London's Cultural Guide

St Pancras is 150 today! And they’ve baked a 5-foot cake

A brief history of the iconic station - and how you can celebrate tonight

St Pancras by Philipp Pley

uston Road’s vast gothic landmark oozes so much history, such dramatic twists and turns of fortune through the decades, that it seems almost arbitrary to get excited about a simple birthday. Reaching the grand old age of 150 is certainly a milestone, but the arrival of the first postal train at 4.20am on the morning of October 1st 1868 is probably the chapter of least note in the station’s page-turner of a story.

The original Victorian-era ambition (for many years it held the record as the largest single-spanned roof in the world), quirky design (raised platforms plus a vast undercroft for the purpose of storing barrels of beer) and subsequent fall from favour via the failure of the Midland Grand Hotel, Blitz bomb damage and the slow decline of the railways, are all far more exciting.

As is the bit where the nation’s beloved Poet Laureate, Sir John Betjeman, enters the plot during the 1960s. Appalled by the destruction of nearby Euston station’s Doric Arch during the frenzy of post-war modernisation, he mobilised misty-eyed railway buffs and dragged town planners back from the brink of unfathomable vandalism.


Now it’s Grade I-listed – talk about a change of perspective – and English Heritage ruthlessly police the slightest hint of change, (even down to approving ‘temporary installations’, like a bloke from our team stood handing out copies of Gasholder on the forecourt).

St Pancras interior. Photo: PR

nd yet possibly the most exciting part of the unfinished tale of St Pancras has happened since rerouting of the Eurostar, from cramped Waterloo to capacious platforms at the heart of 2007’s £800m refurb. Not only did this loving restoration bring Paris to our doorstep, but it included the return of glam hotel accommodation to that iconic frontage, a vast new extension of the original shed, plus the arrival of all manner of stylish concourse boutiques, that put the tired old Gare Du Nord at the other end of the line to shame.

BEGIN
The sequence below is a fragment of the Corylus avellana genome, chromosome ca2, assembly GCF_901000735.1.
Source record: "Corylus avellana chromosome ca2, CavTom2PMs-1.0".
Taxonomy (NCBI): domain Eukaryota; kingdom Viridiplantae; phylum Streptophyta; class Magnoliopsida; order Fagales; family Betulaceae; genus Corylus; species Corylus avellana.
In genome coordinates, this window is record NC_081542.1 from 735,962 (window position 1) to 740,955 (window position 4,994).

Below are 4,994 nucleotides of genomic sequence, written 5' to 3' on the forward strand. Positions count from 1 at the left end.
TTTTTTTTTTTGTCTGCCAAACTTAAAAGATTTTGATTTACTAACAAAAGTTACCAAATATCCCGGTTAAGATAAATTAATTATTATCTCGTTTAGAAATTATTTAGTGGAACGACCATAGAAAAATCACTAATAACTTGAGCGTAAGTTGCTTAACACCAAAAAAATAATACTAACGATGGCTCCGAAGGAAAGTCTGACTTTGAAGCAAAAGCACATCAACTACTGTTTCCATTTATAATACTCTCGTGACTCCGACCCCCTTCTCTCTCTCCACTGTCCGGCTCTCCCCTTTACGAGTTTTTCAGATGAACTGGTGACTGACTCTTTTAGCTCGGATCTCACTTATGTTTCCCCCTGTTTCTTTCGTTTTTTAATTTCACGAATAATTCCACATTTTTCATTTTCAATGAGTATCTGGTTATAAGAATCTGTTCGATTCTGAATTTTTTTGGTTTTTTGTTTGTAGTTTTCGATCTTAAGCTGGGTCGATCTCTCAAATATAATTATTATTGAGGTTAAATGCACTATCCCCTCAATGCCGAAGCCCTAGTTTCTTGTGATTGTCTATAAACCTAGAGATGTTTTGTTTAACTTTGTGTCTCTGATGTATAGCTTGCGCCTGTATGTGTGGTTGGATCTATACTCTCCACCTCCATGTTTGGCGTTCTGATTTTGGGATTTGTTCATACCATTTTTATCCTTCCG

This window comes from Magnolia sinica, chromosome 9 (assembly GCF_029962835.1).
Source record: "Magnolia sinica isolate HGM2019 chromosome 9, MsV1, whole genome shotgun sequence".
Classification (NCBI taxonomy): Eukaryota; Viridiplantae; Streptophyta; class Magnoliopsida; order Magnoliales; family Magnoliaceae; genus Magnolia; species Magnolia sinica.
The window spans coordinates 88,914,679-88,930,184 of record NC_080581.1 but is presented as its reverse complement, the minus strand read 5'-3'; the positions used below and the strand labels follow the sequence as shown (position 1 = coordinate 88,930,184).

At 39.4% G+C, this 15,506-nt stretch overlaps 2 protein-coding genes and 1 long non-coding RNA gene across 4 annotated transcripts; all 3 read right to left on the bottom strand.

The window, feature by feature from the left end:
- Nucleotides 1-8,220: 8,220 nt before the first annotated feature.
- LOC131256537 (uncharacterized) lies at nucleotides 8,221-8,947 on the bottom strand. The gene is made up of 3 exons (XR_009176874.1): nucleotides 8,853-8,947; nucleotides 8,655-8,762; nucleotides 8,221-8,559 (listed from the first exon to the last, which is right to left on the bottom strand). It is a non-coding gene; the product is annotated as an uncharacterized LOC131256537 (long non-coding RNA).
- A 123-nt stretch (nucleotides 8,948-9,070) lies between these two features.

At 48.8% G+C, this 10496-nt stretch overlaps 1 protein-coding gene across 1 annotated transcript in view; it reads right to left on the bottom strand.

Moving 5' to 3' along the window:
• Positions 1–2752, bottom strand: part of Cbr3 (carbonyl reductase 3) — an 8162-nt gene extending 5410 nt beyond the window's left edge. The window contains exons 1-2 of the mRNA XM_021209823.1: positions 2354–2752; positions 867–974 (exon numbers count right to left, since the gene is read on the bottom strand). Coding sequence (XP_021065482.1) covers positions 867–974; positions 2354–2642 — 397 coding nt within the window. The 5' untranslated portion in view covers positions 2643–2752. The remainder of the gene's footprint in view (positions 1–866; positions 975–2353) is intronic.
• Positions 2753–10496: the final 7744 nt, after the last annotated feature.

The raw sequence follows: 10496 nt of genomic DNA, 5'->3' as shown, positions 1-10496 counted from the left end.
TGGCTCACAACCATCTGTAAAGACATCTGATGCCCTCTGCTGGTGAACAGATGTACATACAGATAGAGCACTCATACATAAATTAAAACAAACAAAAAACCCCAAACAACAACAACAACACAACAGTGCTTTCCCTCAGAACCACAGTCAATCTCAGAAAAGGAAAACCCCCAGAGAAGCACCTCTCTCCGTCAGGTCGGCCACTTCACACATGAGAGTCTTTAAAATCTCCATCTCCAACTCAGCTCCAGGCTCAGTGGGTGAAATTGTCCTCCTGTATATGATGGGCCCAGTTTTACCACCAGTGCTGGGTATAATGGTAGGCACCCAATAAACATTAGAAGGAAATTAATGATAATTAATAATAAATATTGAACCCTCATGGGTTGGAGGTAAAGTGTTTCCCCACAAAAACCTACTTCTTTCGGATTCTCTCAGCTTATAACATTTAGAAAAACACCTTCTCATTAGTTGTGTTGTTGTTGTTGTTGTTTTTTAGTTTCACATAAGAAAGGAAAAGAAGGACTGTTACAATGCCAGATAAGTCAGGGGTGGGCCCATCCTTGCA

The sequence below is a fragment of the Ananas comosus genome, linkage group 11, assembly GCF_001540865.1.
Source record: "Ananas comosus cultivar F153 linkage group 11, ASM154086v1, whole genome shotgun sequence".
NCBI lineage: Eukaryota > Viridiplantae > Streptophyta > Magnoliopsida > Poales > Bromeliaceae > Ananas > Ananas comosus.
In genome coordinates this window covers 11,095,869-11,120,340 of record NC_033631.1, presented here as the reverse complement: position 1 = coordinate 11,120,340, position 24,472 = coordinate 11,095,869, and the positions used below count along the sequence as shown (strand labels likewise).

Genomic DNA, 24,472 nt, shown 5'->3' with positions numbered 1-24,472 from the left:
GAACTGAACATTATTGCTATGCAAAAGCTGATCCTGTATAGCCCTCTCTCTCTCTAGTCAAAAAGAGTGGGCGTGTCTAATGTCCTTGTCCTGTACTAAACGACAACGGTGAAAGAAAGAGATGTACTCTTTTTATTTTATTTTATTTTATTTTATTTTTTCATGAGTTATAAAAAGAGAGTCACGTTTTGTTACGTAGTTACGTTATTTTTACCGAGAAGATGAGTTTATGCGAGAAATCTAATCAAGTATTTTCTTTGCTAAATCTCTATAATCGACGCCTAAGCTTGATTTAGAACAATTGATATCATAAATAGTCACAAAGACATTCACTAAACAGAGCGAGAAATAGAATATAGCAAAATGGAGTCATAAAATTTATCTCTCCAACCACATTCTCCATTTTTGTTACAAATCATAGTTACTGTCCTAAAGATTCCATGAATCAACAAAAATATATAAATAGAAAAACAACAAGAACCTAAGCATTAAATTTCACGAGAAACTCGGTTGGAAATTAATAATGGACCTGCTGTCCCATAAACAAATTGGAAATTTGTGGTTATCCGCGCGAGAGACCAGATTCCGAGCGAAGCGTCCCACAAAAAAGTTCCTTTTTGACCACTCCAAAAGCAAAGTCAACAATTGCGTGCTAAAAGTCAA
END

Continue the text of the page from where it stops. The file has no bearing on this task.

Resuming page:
So authentic was the restoration in fact, that the original station clock, a monster of a timepiece at 18ft across, made by Dent (of Big Ben fame), was fully recreated down to using slate from the same quarry as the original.

And what exactly happened to that one? The 1970s saw cash-strapped British Rail sell it to an American collector for £250,000 but they were a bit clumsy when taking it down; dropping and smashing it into thousands of pieces. A railway worker swept it all up, then painstakingly and incongruously recreated the thing on the side of his barn in Nottinghamshire. It was to prove invaluable for Dent when replicating one for the station’s new era.

That clock is now joined by rotating public artworks (Tracey Emin’s neon Brexit comment ‘I Want My Time With You’ is currently in situ), Betjeman’s statue forever gazing up in awe, pianists tinkling the public ivories, hurrying commuters and animated holidaymakers enjoying pre-train champagne. A golden age has well and truly returned.

Celebrate 150 Years

150th birthday cake, created by Le Cordon Bleu. Photo: PR

Eat cake
They’ve baked an enormous bespoke birthday cake in celebration of the station’s 150th anniversary, created by prestigious Parisian cookery school, Le Cordon Bleu. In position on the station’s Grand Terrace, the five-foot showstopper depicts the iconic station’s architecture and 150-year history in edible detail – from the Pullman steam trains to the original vaults. An official cake cutting ceremony is open to the public at 6pm (tonight, 1st Oct) with a choir of a hundred Year joining forces to sing Happy Birthday.

Drink at the Betjeman Arms (1st – 8th October)
The Betjeman Arms will kick off the beer festivities on the station’s official birthday day (1st October), by handing out a selection of some of the best cask ales that London has to offer, as well as limited-edition beer mats, which double up as vouchers and entitle visitors to a free beer at the venue on the station’s Grand Terrace.

Sourced Market (8th – 15th October)
The popular deli will be championing the London’s micro-brewers by showcasing some of the city’s best small batch beers, giving local brewers the chance to share their deep knowledge of the tastes and techniques used in microbrewing. Plus bespoke, discounted beer gift boxes or free gourmet platters will also be on offer for loyalty card members who collect stamps.

Main image: St Pancras

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